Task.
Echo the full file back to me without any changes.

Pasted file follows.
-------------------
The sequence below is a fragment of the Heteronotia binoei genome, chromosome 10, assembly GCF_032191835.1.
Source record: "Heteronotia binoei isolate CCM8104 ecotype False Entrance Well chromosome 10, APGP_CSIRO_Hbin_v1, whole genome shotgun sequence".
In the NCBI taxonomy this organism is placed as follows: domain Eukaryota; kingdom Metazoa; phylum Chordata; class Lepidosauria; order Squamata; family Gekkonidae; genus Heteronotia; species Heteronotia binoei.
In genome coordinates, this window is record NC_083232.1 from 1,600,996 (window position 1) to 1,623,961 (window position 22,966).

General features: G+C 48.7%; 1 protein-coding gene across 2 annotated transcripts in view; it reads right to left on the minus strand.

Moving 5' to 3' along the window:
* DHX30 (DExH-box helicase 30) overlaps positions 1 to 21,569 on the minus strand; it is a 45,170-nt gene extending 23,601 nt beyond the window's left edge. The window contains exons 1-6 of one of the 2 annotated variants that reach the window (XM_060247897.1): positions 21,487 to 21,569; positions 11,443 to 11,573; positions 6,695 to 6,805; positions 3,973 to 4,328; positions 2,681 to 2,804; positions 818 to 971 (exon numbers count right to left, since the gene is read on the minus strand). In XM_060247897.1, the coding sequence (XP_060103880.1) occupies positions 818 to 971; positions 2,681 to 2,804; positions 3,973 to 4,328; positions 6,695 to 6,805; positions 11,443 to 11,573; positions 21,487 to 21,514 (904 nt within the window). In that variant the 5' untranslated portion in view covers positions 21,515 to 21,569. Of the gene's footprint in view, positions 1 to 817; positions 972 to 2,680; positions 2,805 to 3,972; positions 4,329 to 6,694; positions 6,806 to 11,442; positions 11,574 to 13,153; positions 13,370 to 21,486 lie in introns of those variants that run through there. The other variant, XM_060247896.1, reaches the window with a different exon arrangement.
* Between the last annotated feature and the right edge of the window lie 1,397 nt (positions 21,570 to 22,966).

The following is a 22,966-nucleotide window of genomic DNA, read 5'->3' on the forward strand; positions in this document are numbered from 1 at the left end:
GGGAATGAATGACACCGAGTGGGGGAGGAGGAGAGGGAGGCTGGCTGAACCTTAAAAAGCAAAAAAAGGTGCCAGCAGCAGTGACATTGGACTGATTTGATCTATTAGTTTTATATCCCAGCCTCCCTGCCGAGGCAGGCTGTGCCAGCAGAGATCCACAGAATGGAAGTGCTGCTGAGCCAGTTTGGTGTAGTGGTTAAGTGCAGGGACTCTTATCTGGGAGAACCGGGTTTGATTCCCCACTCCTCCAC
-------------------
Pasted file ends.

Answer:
The sequence below is a fragment of the Heteronotia binoei genome, chromosome 10, assembly GCF_032191835.1.
Source record: "Heteronotia binoei isolate CCM8104 ecotype False Entrance Well chromosome 10, APGP_CSIRO_Hbin_v1, whole genome shotgun sequence".
In the NCBI taxonomy this organism is placed as follows: domain Eukaryota; kingdom Metazoa; phylum Chordata; class Lepidosauria; order Squamata; family Gekkonidae; genus Heteronotia; species Heteronotia binoei.
In genome coordinates, this window is record NC_083232.1 from 1,600,996 (window position 1) to 1,623,961 (window position 22,966).

General features: G+C 48.7%; 1 protein-coding gene across 2 annotated transcripts in view; it reads right to left on the minus strand.

Moving 5' to 3' along the window:
* DHX30 (DExH-box helicase 30) overlaps positions 1 to 21,569 on the minus strand; it is a 45,170-nt gene extending 23,601 nt beyond the window's left edge. The window contains exons 1-6 of one of the 2 annotated variants that reach the window (XM_060247897.1): positions 21,487 to 21,569; positions 11,443 to 11,573; positions 6,695 to 6,805; positions 3,973 to 4,328; positions 2,681 to 2,804; positions 818 to 971 (exon numbers count right to left, since the gene is read on the minus strand). In XM_060247897.1, the coding sequence (XP_060103880.1) occupies positions 818 to 971; positions 2,681 to 2,804; positions 3,973 to 4,328; positions 6,695 to 6,805; positions 11,443 to 11,573; positions 21,487 to 21,514 (904 nt within the window). In that variant the 5' untranslated portion in view covers positions 21,515 to 21,569. Of the gene's footprint in view, positions 1 to 817; positions 972 to 2,680; positions 2,805 to 3,972; positions 4,329 to 6,694; positions 6,806 to 11,442; positions 11,574 to 13,153; positions 13,370 to 21,486 lie in introns of those variants that run through there. The other variant, XM_060247896.1, reaches the window with a different exon arrangement.
* Between the last annotated feature and the right edge of the window lie 1,397 nt (positions 21,570 to 22,966).

The following is a 22,966-nucleotide window of genomic DNA, read 5'->3' on the forward strand; positions in this document are numbered from 1 at the left end:
GGGAATGAATGACACCGAGTGGGGGAGGAGGAGAGGGAGGCTGGCTGAACCTTAAAAAGCAAAAAAAGGTGCCAGCAGCAGTGACATTGGACTGATTTGATCTATTAGTTTTATATCCCAGCCTCCCTGCCGAGGCAGGCTGTGCCAGCAGAGATCCACAGAATGGAAGTGCTGCTGAGCCAGTTTGGTGTAGTGGTTAAGTGCAGGGACTCTTATCTGGGAGAACCGGGTTTGATTCCCCACTCCTCCAC